Operetta Research Center
2 March, 2022
Many people have wondered what Barrie Kosky will do next in terms of popular musical theater at Komische Oper, once he’s not artistic director anymore. Would there be a continuation of his celebrated Paul Abraham- and Oscar Straus series with Dagmar Manzel and Adam Benzwi after their All Singing, All-Dancing Yiddish Revue that is intended as a “farewell production”, opening in June 2022 as the finale of Kosky’s 10th season at Komische Oper? Mr. Kosky had already said “no” to that. But now we know what the next alternative splash will be.
There had been many rumors in the past months that Mr. Kosky might tackle another big Broadway musical which has “queer” written large all over it, in keeping with his previous gender bending productions that were unabashedly “gay”. And now the rumors have been officially confirmed with a casting call for La Cage aux Folles, scheduled to open on 28 January, 2023. (To read more about the queer revolution at Komische Oper, click here.)
With his revival of operettas from the Weimar Republic and with Fiddler on the Roof, Mr. Kosky has tried to reconnect the current Komische Oper with the former entertainment history of Berlin, linking titles to either Walter Felsenstein and the DDR past or to the Jewish artists who dominated the scene in Berlin pre-1933.
La Cage is an important show from the more recent entertainment history of the German capital. Back in 1985 it was presented in the first German language production at Theater des Westens, with Helmut Baumann as Zaza. It was a spectacular success and one of the first big LGBT musicals in Germany, running forever – parallel to the unfolding AIDS crisis which also hit Germany hard, the LGBT metropolis Berlin especially.
A cast album was made, back then, and you could say that this West-German La Cage was one of the biggest Broadway successes in Berlin, after My Fair Lady in 1961. The show never made it to East-Germany, probably because it was considered to “decadent” in a late-bourgeois way.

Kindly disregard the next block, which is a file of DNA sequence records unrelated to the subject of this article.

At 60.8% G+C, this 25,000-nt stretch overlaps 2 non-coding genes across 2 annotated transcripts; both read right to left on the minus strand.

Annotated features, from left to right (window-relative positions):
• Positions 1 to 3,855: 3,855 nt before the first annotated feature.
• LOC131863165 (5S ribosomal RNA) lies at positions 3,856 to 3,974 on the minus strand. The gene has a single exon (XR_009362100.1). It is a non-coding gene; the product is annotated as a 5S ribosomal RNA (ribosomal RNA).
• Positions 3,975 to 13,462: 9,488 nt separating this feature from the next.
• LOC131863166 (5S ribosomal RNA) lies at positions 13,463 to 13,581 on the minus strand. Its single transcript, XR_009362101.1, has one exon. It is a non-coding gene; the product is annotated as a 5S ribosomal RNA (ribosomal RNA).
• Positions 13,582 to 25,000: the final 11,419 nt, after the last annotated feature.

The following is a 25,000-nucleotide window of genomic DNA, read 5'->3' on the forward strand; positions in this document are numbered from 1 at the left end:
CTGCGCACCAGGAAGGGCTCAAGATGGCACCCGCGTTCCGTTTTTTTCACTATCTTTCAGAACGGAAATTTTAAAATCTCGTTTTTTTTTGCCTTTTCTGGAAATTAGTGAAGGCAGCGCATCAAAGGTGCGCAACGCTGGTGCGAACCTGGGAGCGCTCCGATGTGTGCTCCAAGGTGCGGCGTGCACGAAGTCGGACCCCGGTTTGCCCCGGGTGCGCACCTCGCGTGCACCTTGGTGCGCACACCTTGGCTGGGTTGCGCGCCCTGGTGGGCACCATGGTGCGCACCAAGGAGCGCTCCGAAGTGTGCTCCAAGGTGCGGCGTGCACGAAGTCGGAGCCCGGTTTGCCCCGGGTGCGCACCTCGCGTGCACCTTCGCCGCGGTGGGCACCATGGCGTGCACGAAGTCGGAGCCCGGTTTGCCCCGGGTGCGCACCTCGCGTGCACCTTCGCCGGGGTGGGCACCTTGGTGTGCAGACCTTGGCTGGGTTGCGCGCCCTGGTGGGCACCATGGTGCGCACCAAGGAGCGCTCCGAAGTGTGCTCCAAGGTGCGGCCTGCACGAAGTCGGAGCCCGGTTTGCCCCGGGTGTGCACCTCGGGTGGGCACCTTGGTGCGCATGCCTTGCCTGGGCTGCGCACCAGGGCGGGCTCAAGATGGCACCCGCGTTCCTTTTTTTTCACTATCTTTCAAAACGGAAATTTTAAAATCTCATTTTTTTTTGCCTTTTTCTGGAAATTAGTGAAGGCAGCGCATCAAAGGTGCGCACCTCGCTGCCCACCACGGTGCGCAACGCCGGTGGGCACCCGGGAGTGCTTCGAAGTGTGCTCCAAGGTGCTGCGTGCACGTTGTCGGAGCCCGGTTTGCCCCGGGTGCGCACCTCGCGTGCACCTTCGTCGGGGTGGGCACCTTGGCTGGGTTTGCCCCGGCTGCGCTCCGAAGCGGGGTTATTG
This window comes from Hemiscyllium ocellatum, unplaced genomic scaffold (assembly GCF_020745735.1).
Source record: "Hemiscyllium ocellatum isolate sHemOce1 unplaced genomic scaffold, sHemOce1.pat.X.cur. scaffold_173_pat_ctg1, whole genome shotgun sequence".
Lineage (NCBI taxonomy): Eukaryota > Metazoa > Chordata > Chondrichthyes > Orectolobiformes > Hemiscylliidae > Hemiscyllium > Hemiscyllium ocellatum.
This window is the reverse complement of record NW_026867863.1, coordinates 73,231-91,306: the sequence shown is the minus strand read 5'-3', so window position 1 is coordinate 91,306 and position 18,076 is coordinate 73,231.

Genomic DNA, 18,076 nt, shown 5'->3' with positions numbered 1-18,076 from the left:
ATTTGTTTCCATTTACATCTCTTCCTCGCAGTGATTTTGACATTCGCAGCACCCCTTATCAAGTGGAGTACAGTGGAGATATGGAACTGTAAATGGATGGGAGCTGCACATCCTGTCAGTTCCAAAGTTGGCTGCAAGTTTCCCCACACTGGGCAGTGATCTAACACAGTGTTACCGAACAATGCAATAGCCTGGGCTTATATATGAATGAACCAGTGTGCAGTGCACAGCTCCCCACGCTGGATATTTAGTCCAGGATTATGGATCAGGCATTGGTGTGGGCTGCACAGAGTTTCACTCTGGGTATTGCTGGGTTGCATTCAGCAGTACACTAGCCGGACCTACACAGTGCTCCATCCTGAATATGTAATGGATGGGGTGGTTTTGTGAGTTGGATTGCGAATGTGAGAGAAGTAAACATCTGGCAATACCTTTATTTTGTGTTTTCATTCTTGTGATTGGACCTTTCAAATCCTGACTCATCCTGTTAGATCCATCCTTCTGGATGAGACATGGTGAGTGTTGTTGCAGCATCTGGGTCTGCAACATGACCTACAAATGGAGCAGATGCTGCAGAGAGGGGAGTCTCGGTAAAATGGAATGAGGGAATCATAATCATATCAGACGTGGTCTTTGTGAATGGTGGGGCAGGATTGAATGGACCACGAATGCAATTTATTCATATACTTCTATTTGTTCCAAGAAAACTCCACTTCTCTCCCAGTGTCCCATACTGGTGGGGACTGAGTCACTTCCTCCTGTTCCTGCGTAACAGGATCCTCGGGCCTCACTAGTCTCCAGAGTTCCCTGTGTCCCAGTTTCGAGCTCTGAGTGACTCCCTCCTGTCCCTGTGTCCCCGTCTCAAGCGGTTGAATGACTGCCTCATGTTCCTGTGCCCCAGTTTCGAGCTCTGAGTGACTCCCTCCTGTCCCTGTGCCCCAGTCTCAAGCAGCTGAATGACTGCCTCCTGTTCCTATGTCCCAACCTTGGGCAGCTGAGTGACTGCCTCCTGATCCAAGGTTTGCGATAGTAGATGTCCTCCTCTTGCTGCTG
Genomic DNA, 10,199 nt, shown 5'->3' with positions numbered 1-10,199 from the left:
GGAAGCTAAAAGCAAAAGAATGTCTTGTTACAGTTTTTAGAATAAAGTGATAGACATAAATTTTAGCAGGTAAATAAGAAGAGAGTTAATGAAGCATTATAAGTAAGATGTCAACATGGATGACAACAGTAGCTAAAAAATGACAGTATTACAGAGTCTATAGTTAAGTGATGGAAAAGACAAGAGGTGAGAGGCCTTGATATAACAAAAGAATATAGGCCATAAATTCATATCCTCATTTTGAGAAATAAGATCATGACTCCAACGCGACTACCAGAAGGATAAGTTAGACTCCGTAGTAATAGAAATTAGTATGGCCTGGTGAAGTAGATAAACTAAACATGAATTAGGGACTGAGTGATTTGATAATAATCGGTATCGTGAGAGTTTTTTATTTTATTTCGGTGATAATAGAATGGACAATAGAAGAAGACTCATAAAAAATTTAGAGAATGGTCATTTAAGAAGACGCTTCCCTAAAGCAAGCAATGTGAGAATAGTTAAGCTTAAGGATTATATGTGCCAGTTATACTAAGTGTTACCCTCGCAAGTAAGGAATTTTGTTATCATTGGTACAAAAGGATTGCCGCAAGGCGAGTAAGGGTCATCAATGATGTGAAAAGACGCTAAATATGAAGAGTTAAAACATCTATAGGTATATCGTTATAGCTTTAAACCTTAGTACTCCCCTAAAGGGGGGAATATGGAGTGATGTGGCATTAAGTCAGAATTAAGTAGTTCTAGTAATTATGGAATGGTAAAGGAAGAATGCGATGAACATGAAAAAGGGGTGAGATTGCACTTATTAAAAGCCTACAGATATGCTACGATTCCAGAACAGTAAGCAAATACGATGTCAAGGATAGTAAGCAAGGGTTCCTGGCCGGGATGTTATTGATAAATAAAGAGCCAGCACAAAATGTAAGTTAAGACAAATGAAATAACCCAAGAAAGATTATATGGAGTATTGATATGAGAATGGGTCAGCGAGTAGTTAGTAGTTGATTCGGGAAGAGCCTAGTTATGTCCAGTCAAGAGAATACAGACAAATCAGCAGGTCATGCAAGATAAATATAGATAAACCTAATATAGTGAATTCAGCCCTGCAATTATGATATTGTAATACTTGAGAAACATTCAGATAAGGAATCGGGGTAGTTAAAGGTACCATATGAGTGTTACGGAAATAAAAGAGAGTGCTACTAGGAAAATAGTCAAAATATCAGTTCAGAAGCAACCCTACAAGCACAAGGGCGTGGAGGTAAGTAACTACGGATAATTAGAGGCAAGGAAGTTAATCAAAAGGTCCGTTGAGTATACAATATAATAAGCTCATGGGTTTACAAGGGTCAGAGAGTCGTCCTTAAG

In 2015 the Bar jeder Vernunft tried to utilize the title for a small-scale production that was intended to work like their staging of Kander & Ebb’s Cabaret: as a tourist magnet for people visiting Berlin. The setting in the intimate venue would have been ideal, but sadly the casting of the two leading men did not work, and it did not create the magic needed to draw in crowds. The production by Bernd Mottl (an experienced operetta director) disappeared quickly.
There hasn’t been another La Cage in Berlin since, unless you count Potsdam where a somewhat lackluster staging was seen at Hans-Otto-Theater.
It can be expected that the Kosky staging at Komische Oper will be anything but lackluster. In their casting call announcement we read that Otto Pichler will choreograph the production and that Koen Schoots will conduct. Why Adam Benzwi wasn’t asked remains one of the mysteries of the new directors. (To read an interview with Mr. Benzwi about his collaborations with Mr. Kosky, click here.)
Helmuth Baumann told the Operetta Research Center in a conversation last summer that he’ll join the cast in a small role. And Nicky Wuchinger is confirmed to play Jean-Michel – a role that had been played by Cush Jung back in 1985. Mr. Jung now runs the Musikalische Komödie in Leipzig and was responsible for their important revival of forgotten operettas from the 1930s and 40s, i.e. the Nazi years in Germany. Various CDs came forth from this.
There will be 12 performances of the new La Cage following the premiere in January 2023. And, obviously, the big question remains: who will play Albin and Georges? Will we get a cross-dressed Dagmar Manzel as Albin/Zaza, to take things to a next level? Will Pasquale Aleardi be hired as Georges from across the street where he’s currently performing at Tipi in Mein Grand Prix? Will the new production embrance the trans community and re-imagine the show from the perspective of current trans rights debates? You’ll find out next January.
We also need to wait till the presentation of the full next season to find out what operetta plans the new directors Susanne Moser and Philip Bröking have, and whether the rumors about the new focus will also turn out to be true. If so, there will be interesting new things to look forward to.